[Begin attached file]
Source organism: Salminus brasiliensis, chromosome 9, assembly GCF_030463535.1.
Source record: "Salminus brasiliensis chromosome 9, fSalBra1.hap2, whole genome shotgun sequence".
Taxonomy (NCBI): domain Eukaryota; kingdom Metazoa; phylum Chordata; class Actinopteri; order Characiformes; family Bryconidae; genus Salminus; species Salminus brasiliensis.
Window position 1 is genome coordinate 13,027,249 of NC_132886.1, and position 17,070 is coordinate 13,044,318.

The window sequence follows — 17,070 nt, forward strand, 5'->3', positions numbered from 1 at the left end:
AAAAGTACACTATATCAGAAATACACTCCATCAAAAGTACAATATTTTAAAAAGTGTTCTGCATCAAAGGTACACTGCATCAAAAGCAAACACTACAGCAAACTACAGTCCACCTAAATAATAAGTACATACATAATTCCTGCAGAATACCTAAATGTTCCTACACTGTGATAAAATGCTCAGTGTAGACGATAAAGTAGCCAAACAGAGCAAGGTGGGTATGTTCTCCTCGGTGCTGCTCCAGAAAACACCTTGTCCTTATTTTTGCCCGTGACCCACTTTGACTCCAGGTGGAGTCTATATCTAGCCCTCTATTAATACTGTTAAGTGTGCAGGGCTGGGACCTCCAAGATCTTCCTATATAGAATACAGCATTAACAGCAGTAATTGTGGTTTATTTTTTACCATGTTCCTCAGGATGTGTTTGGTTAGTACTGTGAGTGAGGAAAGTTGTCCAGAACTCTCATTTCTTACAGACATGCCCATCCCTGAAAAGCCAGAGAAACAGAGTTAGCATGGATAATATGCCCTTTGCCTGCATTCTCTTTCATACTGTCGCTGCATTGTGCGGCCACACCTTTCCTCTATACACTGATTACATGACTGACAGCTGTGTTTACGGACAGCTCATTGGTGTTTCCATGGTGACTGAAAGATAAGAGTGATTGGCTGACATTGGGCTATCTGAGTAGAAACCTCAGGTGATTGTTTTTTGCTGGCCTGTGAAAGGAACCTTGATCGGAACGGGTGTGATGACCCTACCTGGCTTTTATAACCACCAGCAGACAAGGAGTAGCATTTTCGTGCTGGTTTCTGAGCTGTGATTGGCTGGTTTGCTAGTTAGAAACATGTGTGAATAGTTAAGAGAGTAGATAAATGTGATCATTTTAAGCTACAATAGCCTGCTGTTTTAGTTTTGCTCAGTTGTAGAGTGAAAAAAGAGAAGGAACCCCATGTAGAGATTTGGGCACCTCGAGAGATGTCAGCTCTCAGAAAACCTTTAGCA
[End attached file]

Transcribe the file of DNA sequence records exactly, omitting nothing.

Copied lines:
Source organism: Salminus brasiliensis, chromosome 9, assembly GCF_030463535.1.
Source record: "Salminus brasiliensis chromosome 9, fSalBra1.hap2, whole genome shotgun sequence".
Taxonomy (NCBI): domain Eukaryota; kingdom Metazoa; phylum Chordata; class Actinopteri; order Characiformes; family Bryconidae; genus Salminus; species Salminus brasiliensis.
Window position 1 is genome coordinate 13,027,249 of NC_132886.1, and position 17,070 is coordinate 13,044,318.

The window sequence follows — 17,070 nt, forward strand, 5'->3', positions numbered from 1 at the left end:
AAAAGTACACTATATCAGAAATACACTCCATCAAAAGTACAATATTTTAAAAAGTGTTCTGCATCAAAGGTACACTGCATCAAAAGCAAACACTACAGCAAACTACAGTCCACCTAAATAATAAGTACATACATAATTCCTGCAGAATACCTAAATGTTCCTACACTGTGATAAAATGCTCAGTGTAGACGATAAAGTAGCCAAACAGAGCAAGGTGGGTATGTTCTCCTCGGTGCTGCTCCAGAAAACACCTTGTCCTTATTTTTGCCCGTGACCCACTTTGACTCCAGGTGGAGTCTATATCTAGCCCTCTATTAATACTGTTAAGTGTGCAGGGCTGGGACCTCCAAGATCTTCCTATATAGAATACAGCATTAACAGCAGTAATTGTGGTTTATTTTTTACCATGTTCCTCAGGATGTGTTTGGTTAGTACTGTGAGTGAGGAAAGTTGTCCAGAACTCTCATTTCTTACAGACATGCCCATCCCTGAAAAGCCAGAGAAACAGAGTTAGCATGGATAATATGCCCTTTGCCTGCATTCTCTTTCATACTGTCGCTGCATTGTGCGGCCACACCTTTCCTCTATACACTGATTACATGACTGACAGCTGTGTTTACGGACAGCTCATTGGTGTTTCCATGGTGACTGAAAGATAAGAGTGATTGGCTGACATTGGGCTATCTGAGTAGAAACCTCAGGTGATTGTTTTTTGCTGGCCTGTGAAAGGAACCTTGATCGGAACGGGTGTGATGACCCTACCTGGCTTTTATAACCACCAGCAGACAAGGAGTAGCATTTTCGTGCTGGTTTCTGAGCTGTGATTGGCTGGTTTGCTAGTTAGAAACATGTGTGAATAGTTAAGAGAGTAGATAAATGTGATCATTTTAAGCTACAATAGCCTGCTGTTTTAGTTTTGCTCAGTTGTAGAGTGAAAAAAGAGAAGGAACCCCATGTAGAGATTTGGGCACCTCGAGAGATGTCAGCTCTCAGAAAACCTTTAGCA